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Practical Conservation Biology

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Practical Conservation Biology

David Lindenmayer   Australian National University
Mark Burgman   University of Melbourne

Photographs, Glossary, Bibliography, Index
624 pages
Publisher: CSIRO Publishing

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Practical Conservation Biology covers the complete array of topics that are central to conservation biology and natural resource management, thus providing the essential framework for under-graduate and post-graduate courses in these subject areas. Written by two of the world’s leading environment experts, it is a ‘must have’ reference for environment professionals in government, non-government and industry sectors.

The book reflects the latest thinking on key topics such as extinction risks, losses of genetic variability, threatening processes, fire effects, landscape fragmentation, habitat loss and vegetation clearing, reserve design, sustainable harvesting of natural populations, population viability analysis, risk assessment, conservation biology policy, human population growth and its impacts on biodiversity.

Practical Conservation Biology deals primarily with the Australian context but also includes many overseas case studies. The book is the most comprehensive assessment of conservation topics in Australia and one of the most comprehensive worldwide.

Winner of the 2006 Whitley Award for Best Conservation Text.


  • provides practical approaches to tackle real-world conservation biology problems
  • includes 150 case studies from Australia and worldwide
  • topics covered include fire and the Australian biota, demands of human population, and protected areas and managed populations
  • 170 photographs and 180 figures

     Part I. Principles for conservation
    Why conserve?
    What should be conserved?
    Conservation status: classification of threat
    Protected areas,off-reserve conservation and managed populations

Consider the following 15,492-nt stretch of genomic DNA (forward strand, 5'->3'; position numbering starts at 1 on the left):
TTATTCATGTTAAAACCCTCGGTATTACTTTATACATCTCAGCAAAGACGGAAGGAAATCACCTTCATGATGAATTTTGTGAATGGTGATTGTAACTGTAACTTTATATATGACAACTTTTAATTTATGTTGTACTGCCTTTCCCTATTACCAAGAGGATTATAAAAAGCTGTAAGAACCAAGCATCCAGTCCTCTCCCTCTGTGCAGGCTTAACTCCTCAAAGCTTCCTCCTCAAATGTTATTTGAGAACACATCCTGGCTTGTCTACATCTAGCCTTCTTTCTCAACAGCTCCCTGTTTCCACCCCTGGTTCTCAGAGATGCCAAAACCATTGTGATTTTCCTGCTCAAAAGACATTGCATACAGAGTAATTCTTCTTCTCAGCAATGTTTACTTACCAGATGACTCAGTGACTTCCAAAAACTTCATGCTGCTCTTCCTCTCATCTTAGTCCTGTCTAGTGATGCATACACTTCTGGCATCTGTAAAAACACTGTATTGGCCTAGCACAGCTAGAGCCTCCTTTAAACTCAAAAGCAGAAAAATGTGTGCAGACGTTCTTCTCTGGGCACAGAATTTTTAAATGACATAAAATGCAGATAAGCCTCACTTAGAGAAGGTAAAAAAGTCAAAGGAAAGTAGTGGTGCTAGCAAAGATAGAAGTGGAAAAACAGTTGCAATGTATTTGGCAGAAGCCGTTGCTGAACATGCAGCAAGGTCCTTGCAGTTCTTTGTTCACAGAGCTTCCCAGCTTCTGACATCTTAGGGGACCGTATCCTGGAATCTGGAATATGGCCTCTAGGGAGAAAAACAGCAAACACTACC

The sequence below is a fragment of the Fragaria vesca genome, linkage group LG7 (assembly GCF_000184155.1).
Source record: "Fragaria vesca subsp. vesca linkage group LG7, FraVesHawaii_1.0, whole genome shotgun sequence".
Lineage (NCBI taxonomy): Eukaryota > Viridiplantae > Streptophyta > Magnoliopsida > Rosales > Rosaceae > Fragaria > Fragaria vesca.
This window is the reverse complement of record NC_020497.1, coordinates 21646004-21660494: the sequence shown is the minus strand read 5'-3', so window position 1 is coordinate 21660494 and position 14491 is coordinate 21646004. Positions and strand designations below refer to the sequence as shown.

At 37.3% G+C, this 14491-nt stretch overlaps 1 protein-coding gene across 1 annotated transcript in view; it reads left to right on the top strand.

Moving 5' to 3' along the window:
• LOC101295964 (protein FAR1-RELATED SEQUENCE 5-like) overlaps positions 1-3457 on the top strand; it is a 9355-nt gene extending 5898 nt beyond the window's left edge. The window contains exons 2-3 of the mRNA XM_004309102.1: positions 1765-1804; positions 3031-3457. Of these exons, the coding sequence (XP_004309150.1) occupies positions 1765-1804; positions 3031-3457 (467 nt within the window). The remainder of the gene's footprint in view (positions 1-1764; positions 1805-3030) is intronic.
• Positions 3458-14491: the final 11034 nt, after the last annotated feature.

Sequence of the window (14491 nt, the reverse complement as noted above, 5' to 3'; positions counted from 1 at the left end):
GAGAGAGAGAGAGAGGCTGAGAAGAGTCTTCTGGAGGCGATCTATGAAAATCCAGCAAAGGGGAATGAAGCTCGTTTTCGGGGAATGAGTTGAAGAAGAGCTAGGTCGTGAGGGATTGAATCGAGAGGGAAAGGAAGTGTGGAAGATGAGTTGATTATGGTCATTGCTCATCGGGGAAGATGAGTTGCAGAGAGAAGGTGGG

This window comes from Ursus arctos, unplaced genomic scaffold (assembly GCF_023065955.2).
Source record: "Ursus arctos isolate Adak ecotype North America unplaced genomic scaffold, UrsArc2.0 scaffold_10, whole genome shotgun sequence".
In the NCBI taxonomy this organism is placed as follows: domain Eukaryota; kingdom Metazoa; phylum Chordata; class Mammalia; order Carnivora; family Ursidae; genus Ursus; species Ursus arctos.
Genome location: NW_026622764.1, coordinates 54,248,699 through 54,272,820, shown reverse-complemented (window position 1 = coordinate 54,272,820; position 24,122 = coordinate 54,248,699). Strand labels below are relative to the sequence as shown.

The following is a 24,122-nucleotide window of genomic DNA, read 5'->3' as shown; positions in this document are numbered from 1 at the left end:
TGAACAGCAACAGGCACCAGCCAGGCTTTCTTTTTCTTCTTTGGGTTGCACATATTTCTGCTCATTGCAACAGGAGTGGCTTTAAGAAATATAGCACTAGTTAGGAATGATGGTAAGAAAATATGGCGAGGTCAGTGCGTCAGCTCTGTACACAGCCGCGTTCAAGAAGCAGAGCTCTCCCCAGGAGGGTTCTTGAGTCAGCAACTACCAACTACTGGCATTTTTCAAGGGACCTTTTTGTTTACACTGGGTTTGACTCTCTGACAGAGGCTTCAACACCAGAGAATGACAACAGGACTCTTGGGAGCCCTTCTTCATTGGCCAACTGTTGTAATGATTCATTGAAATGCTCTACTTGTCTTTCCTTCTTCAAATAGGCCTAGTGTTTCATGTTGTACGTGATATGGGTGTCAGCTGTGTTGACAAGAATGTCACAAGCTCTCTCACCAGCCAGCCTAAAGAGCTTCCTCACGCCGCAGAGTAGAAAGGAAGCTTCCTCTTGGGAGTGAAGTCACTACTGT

Part II. Impacts
    Changes in the physical environment
    Loss of genetic diversity, populations and species
    Changes in species distributions and abundances
    Harvesting natural populations
    Vegetation loss and deterioration
    Landscape and habitat fragmentation
    Fire and biodiversity
    Demands of the human population
    Part III. Methods of analysis
    Measuring, managing & using genetic variation
    Measuring diversity
    Identifying habitat
    Reserve design
    Monitoring, assessment and indicators
    Risk assessment
    Part IV. Management principles for conservation
    Sustainability and management
    Appendix I. Taxonomic names
    Appendix II. Glossary

    View detailed Table of Contents.

     Conservation biologists and natural resource managers; policy makers; students studying conservation biology, landscape ecology, wildlife management, environmental management, and ecological monitoring and assessment. 

     "Mention the subject 'conservation biology' and the names of two of the best practitioners - David Lindenmayer and Mark Burgman - spring to mind. This book has been structured in such a way that it can be read either from start to finish, or by dipping into selected sections of interest. Lindenmayer and Burgman have produced an exemplary text for both students and practitioners in the local context."
    Fiona Hogan, The Victorian Naturalist, February 2008

    "Although Practical Conservation Biology is written with the advanced undergraduate reader in mind, it would also prove a valuable reference for the postgraduate student or researcher setting foot on unfamiliar soil. One would certainly expect to see it on university booklists Australia wide, and remain so for many years to come."
    S. Stankowski, Pacific Conservation Biology, Vol 12, No 4, December 2006

    "It provides a comprehensive overview and attempts to cut through the mass of ecological detail and distil out the most important ideas and applications for current conservation management issues in Australia. This book is a significant improvement on the previous edition and it is hoped that future editions will be created based on continuing developments in conservation biology science."
    Bruce A. Wilson, Ecological Management & Restoration, Vol 7, No 2, August 2006

     David Lindenmayer is an ecologist and conservation biologist with over 20 years experience in working in Australian forests, woodlands and studying native vertebrates. He was awarded the Eureka Prize for Environmental Research and the Australian Natural History Medal. He has published more than 380 scientific articles and 14 books on a wide range of topics associated with environmental science and conservation biology.

    Mark Burgman is Professor in Environmental Science at the School of Botany, University of Melbourne. He is an ecologist known for his work on ecological modelling, monitoring programs, conservation biology, and risk assessment. He has worked on a broad range of species and ecological systems in a range of settings including marine fisheries, forestry, electrical power utilities, mining, and waste treatment and worked as a consultant ecologist and research scientist in Australia, the United States and Switzerland before joining the University of Melbourne. He acts on scientific advisory panels for several environmental institutions and has published seven books and over 150 research papers, reviewed reports and commentaries.

    Related Titles
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